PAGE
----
I feel more than a little like I jumped in to the deep end yesterday. Diving in to the story of the Gerasene Demoniac raised as many questions as it could have answered. It just seems far too easy to accept the reality of personal evil of the kind I discussed yesterday. To say I’m hesitant on this matter is an understatement. The truth is I just don’t want to become one of those who sees demons in every bump in the night, every person who commits an evil act, every event that is explainable by perfectly mundane yet certainly horrific circumstances.
Earlier this morning, as I considered how to continue this internal journey through the darkness, I wondered if I hadn’t begun in the wrong place. For all we Christians seem to think the Bible is the best place to begin any kind of spiritual study, the phenomenon of demonic possession has so many layers both of religious and popular thought, art, careful consideration as well as too casual nonsense makes it difficult to make sense of the matter. Coming to a subject like this in which careless, thoughtless acceptance mixed with just a bit too much gratuitous fascination, both religiously and secularly, makes it impossible for me to take it seriously, even as I recognize both the reality of the Scriptural testimony as well as the reality of evil as something distinct from other human phenomena, individually and communally.
Which is why I wanted to take a step back today. Any kind of interpretive and appropriative act involves being clear before hand about what one believes, if anything, about the subject in question. It might seem odd that someone who has never really accepted the whole Devil/Hell/Demons business would have his own set of images about what such might look like. I do, though. For me, hell would appear very much like the above illustration. The whole air of darkness; creatures whose appearance defies any reasonable understanding; the deep fear seeing something like this approaching me would hold. It’s madness, really, but not clinical mental illness. Rather, the surreal and impossible made real. The worst part of it all wouldn’t be the individual parts, or even their sum total. It wouldn’t be the fear it would hold over me. No, what would end up making me scream in terror would be the realization that this would be my lot forever. That, more than any individual experience would leave me bereft of any hope, any sanity, any desire even to resist.
This has little to do with conventional religious or secular ideas or images of spiritual evil, hell, or the demonic as real things and experiences. It is, rather, perhaps my most deeply rooted fear. The fear I think we all have of losing one’s mind, of never being able to see any light, any life, anything that makes any sense. This is why I hated Alice’s Adventures In Wonderland. That wouldn’t be an interesting place to explore; on the contrary, I would spend most of my time trying to find a way out and never return.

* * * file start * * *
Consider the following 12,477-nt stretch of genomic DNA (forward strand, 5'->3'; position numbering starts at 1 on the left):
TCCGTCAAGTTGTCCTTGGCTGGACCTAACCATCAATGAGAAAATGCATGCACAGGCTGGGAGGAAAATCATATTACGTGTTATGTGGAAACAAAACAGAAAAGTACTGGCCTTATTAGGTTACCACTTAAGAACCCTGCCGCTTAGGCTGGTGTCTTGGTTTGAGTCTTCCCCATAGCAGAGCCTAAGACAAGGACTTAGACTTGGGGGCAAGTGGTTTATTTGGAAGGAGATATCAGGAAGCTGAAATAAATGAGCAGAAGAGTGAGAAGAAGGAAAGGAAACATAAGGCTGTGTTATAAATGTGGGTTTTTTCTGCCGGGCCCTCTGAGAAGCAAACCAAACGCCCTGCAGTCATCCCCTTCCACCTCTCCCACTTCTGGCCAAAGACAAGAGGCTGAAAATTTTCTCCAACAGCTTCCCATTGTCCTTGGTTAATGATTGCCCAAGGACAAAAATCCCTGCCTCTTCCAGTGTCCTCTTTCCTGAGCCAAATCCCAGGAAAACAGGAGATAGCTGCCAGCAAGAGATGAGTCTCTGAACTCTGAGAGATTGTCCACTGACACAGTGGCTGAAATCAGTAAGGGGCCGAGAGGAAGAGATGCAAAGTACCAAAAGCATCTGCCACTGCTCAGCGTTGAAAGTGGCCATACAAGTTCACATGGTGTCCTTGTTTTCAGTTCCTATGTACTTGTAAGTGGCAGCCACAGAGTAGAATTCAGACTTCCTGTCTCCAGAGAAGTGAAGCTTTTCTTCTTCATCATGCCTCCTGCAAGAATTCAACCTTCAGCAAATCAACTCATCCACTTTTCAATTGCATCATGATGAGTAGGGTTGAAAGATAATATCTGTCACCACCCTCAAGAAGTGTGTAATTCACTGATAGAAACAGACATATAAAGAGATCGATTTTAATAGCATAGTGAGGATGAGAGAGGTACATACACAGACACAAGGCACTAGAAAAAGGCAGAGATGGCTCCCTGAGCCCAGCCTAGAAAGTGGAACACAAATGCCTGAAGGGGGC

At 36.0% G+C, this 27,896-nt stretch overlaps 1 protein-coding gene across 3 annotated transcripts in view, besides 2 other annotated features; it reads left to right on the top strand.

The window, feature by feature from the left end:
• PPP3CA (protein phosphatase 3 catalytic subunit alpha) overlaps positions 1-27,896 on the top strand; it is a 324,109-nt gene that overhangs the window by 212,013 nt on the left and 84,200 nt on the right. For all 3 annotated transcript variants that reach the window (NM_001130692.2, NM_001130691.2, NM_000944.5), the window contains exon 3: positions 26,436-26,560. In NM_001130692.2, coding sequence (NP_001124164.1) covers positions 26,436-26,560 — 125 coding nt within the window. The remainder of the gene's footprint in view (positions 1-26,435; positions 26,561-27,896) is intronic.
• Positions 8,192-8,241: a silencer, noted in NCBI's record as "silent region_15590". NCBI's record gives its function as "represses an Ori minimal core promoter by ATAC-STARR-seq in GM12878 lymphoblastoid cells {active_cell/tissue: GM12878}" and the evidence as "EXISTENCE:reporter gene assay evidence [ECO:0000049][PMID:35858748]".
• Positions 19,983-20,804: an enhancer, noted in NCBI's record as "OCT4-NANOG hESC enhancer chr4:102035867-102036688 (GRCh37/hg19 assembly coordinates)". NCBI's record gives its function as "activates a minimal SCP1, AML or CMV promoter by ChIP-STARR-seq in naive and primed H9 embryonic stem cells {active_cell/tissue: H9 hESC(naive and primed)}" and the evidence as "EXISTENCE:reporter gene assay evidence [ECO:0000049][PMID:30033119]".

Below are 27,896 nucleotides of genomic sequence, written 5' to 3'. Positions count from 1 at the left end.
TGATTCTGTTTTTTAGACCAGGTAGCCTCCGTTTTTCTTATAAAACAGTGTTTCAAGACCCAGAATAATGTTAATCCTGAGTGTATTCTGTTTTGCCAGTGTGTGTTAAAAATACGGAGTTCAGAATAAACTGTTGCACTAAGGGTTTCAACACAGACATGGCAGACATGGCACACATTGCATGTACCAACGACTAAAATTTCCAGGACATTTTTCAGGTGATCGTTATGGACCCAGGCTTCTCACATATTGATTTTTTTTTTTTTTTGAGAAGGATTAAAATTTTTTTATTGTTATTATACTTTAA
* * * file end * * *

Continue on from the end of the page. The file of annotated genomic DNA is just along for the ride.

Our culture, on the other hand, is filled to overflowing with images, ideas, thoughts, even distinct theological and otherwise religious approaches to matters of spiritual evil. Whether it’s kids puking pea soup or floating above their beds; whether it’s the rite of exorcism or the or a blessing of a house or person seemingly oppressed by dark forces; from the horrific appearance of those allegedly possessed to the demon calling out our deepest held secrets, fears, and sins, dragging them to the light of day to frighten us from sending it away. All of these and each of these are stock features both of sectarian and secular thoughts about the demonic.
And all of it, to me, is nonsense. I refuse to buy it. It doesn’t accord with any experience I have ever had, or any experience of anyone I’ve known. Whether it’s the appearance of a horrific smell, violent actions on the part of a particular person, or the appearance of scratches or other marks on people – I just don’t buy it. Indeed, I have yet to see a popular film about exorcism in which the phenomena shown on screen can’t be explained by far more mundane causes, not the least of them incipient mental illness, folie a deux, and feeding delusions of vulnerable minds (particularly children and religious fanatics) to create even more elaborate fantasy lives. Even Munchausen’s Syndrome By Proxy would work well for some of the popular portrayals of demonic possession, including The Exorcist.
Which leaves me in a quandary. What, exactly, am I to do with all this? It all seems so big, both comprehensible yet incomprehensible. Acknowledging the reality of evil . . . does that necessitate acknowledging the reality of the demonic as a spiritual reality? What about the thousands of years of accrued baggage, of legend and myth and theology and popular tripe? Which is the point at which I began.
This is a serious journey I want to undertake, yet it seems I can’t get past the starting line.